More recently, the Chambre Sociale stated the principle in a judgment on appeal (Soc. 21 Oct. 1960: J.C.P. 1960, II, 11886), saying that although a clause in restraint of competition should be declared void in so far as it impairs freedom to work by reason of its extent in time and space, and with regard to the nature of the activities of the person concerned, such a clause may however at least be held valid to the extent that, in consideration of the apprenticeship from which he has benefited, it prohibits an employee from going to work the day after the termination of his employment for a business in direct competition with his former employer, and operating in the same town.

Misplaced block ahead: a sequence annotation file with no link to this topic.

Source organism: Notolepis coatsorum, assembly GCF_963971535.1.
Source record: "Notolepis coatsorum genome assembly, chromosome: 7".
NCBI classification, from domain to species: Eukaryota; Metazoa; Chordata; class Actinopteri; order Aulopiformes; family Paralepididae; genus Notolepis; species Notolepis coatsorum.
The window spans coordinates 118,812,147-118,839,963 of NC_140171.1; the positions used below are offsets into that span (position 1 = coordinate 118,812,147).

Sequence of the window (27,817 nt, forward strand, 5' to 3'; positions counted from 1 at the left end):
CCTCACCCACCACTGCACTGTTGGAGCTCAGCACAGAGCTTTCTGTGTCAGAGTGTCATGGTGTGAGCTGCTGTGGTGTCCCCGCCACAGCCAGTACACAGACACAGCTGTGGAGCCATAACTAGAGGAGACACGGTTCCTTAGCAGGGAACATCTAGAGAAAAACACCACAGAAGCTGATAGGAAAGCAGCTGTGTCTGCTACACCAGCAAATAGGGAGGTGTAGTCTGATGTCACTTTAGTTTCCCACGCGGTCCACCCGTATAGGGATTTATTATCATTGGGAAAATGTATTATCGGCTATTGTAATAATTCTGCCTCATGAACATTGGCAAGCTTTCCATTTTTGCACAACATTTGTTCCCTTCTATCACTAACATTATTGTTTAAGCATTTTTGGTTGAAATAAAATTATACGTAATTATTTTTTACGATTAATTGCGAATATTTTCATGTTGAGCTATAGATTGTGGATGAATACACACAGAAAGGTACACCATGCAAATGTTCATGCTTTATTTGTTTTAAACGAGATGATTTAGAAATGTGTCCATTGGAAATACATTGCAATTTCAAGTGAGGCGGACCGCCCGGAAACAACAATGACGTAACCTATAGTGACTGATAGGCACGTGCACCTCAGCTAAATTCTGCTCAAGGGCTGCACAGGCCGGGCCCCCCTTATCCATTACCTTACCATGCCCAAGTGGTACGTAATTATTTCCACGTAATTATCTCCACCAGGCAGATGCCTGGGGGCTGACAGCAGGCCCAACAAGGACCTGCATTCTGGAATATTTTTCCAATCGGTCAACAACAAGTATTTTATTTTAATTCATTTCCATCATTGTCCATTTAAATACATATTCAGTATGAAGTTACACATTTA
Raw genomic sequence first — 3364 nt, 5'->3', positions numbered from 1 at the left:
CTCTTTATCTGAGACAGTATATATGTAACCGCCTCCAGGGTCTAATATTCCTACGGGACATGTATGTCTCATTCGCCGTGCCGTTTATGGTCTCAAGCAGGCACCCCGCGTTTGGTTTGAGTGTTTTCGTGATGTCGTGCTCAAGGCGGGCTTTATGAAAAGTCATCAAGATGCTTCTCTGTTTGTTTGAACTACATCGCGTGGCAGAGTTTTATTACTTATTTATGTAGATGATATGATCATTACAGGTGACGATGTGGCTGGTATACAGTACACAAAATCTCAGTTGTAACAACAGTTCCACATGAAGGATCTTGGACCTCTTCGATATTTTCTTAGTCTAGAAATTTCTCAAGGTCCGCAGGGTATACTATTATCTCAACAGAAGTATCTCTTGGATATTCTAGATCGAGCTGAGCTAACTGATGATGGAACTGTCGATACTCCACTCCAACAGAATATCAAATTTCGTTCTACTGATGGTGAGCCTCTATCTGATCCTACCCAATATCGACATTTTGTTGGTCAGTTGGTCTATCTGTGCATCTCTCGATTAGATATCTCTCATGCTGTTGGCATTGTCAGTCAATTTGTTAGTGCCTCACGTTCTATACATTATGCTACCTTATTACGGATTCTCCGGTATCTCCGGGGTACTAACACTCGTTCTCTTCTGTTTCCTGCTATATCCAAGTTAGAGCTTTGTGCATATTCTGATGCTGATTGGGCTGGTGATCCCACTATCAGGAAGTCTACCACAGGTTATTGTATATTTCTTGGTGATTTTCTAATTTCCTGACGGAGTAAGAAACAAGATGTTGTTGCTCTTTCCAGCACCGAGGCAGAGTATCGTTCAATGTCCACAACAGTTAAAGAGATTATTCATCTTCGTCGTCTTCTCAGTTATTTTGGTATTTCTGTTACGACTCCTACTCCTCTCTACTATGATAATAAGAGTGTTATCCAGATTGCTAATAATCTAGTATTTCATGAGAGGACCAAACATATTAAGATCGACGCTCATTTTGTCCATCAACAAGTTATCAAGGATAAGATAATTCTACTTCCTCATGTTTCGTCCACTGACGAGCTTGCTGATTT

The judgments of the Cour de Cassation are based on the general principles of French civil law, which in this matter do not differ from those of the Quebec civil law. In principle, a contract the object of which is to prohibit a resigning employee from working for a competitor of his former employer, or from soliciting the latter’s clients, is legal. It only becomes invalid if it impairs freedom of employment by reason of excessive limitations in terms of time and space, and with regard to the nature of the activities forbidden to the employee. But must such a contract be declared invalid as a whole because, in certain respects that do not apply in this instance, it goes beyond what is compatible with a proper conception of freedom of employment?

[Page 156]